Dian Fossey was, if nothing else, an interesting woman to read about for her strength and ability to go after what she wanted. Whether it was career, men, financial backing or po
Enduring passion of woman for a group of beautiful animals...she fought armies, poachers, boundaries and the desire to have her own life to protect them....remarkable.
East Bay J
A recent National Geographic article states there were 680 mountain gorillas in the Virunga Mountains and Bwindi Impenetrable National Park. That there are any gorillas in this area of the world is due in no small part to the work of Diane Fossey.

Fossey started a research center in Virunga to study mountain gorillas. She spent almost two decades battling government, politicians, tourists, cattle herders, egomaniacal research students and poachers and still managed to learn more about mountain go
Written very mostly chronological order and weaving in her own words taken from her diaries, letters and book Gorillas in the Mist. It's a thriller, start to finish. Dian Fossey lived by and advocated active conservation - doing as opposed to beginning & ending at study (theoritical theory) and her methods were effective and resented. For every friend/supporter she had she had ten enemies. Ironic that her enemies were mostly former students who took great advantage of the opportuni ...more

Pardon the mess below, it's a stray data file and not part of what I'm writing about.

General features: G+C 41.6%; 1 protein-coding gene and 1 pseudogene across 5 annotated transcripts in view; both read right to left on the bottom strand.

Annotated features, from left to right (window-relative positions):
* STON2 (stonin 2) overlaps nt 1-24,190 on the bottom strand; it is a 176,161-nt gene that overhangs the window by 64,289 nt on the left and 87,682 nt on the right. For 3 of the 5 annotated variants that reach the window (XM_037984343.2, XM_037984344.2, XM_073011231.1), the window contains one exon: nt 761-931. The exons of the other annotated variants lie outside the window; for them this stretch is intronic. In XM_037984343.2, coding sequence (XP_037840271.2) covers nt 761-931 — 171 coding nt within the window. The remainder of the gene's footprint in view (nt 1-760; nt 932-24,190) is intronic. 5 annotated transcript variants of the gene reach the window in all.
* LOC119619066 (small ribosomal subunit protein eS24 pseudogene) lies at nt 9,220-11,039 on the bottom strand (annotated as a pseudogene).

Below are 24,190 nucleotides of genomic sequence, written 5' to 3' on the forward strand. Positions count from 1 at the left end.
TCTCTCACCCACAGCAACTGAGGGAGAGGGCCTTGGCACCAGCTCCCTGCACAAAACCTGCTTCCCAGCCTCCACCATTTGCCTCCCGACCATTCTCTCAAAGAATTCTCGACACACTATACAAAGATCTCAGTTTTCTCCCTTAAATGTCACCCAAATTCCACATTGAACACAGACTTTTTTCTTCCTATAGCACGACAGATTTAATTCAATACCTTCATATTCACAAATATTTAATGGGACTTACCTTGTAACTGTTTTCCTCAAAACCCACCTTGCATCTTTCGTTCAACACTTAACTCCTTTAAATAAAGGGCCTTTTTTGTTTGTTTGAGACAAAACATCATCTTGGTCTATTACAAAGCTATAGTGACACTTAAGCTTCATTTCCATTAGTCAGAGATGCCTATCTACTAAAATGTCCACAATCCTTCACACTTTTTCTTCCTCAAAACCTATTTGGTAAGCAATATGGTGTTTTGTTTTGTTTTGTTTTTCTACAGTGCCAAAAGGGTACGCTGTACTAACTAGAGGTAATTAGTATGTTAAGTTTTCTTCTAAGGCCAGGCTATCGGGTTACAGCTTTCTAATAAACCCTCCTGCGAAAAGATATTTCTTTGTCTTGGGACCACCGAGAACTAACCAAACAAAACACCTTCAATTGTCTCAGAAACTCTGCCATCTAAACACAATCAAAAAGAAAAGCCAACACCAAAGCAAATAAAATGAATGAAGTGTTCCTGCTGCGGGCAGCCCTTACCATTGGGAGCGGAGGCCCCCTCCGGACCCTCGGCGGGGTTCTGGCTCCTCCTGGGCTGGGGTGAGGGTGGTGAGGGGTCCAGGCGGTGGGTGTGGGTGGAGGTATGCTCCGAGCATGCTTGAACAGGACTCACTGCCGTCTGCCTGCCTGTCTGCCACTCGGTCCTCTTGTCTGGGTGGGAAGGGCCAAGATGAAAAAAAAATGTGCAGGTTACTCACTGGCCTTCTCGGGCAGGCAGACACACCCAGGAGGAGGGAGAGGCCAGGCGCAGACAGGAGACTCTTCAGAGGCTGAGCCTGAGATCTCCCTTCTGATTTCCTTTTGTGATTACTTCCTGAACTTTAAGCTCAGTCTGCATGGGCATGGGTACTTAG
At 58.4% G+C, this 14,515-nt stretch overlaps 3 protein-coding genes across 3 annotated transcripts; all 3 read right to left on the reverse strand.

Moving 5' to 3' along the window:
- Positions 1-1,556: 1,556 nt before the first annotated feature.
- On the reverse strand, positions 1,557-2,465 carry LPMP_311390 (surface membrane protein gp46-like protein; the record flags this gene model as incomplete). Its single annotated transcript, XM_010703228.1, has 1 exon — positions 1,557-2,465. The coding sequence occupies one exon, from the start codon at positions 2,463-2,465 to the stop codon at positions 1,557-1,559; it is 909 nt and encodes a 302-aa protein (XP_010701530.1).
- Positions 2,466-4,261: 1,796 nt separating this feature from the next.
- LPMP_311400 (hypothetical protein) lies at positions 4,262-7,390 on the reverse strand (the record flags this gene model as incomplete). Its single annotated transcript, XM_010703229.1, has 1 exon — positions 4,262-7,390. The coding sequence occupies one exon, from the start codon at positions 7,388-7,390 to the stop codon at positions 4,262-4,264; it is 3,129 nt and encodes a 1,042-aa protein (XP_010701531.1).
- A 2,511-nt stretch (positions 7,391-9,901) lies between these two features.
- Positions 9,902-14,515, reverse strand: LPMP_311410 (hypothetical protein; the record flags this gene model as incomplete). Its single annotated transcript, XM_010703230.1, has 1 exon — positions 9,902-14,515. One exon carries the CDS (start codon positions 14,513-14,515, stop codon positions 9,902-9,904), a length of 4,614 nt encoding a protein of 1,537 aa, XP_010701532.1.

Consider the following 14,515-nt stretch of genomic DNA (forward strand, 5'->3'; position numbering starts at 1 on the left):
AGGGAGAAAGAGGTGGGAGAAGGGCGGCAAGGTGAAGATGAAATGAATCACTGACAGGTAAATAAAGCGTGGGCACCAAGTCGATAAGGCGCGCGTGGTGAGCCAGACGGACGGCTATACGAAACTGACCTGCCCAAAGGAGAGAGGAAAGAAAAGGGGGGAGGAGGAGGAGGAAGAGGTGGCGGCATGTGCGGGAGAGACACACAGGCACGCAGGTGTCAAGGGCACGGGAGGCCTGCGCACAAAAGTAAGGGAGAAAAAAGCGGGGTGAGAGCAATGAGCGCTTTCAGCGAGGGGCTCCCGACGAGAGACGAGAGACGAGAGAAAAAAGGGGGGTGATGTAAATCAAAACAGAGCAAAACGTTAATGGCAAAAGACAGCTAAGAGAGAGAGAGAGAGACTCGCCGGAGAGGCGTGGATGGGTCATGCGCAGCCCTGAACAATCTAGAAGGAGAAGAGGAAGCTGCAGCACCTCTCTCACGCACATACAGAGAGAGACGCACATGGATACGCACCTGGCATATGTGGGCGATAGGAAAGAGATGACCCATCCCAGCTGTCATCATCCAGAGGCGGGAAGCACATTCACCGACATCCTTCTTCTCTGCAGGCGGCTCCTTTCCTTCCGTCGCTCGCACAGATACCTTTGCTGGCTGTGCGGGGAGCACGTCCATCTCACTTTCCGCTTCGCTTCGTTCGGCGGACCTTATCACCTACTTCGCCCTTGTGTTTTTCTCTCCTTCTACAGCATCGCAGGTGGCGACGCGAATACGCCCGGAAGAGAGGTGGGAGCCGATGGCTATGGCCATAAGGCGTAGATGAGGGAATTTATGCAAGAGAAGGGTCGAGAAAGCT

Jan Sandford
Woman in the Mists is an amazing account of how one woman's determination to be accepted by the mountain gorillas of Africa overrides everything else in her life. We see how she builds for herself an international reputation, is accepted by the animals she loves and in the end becomes their champion.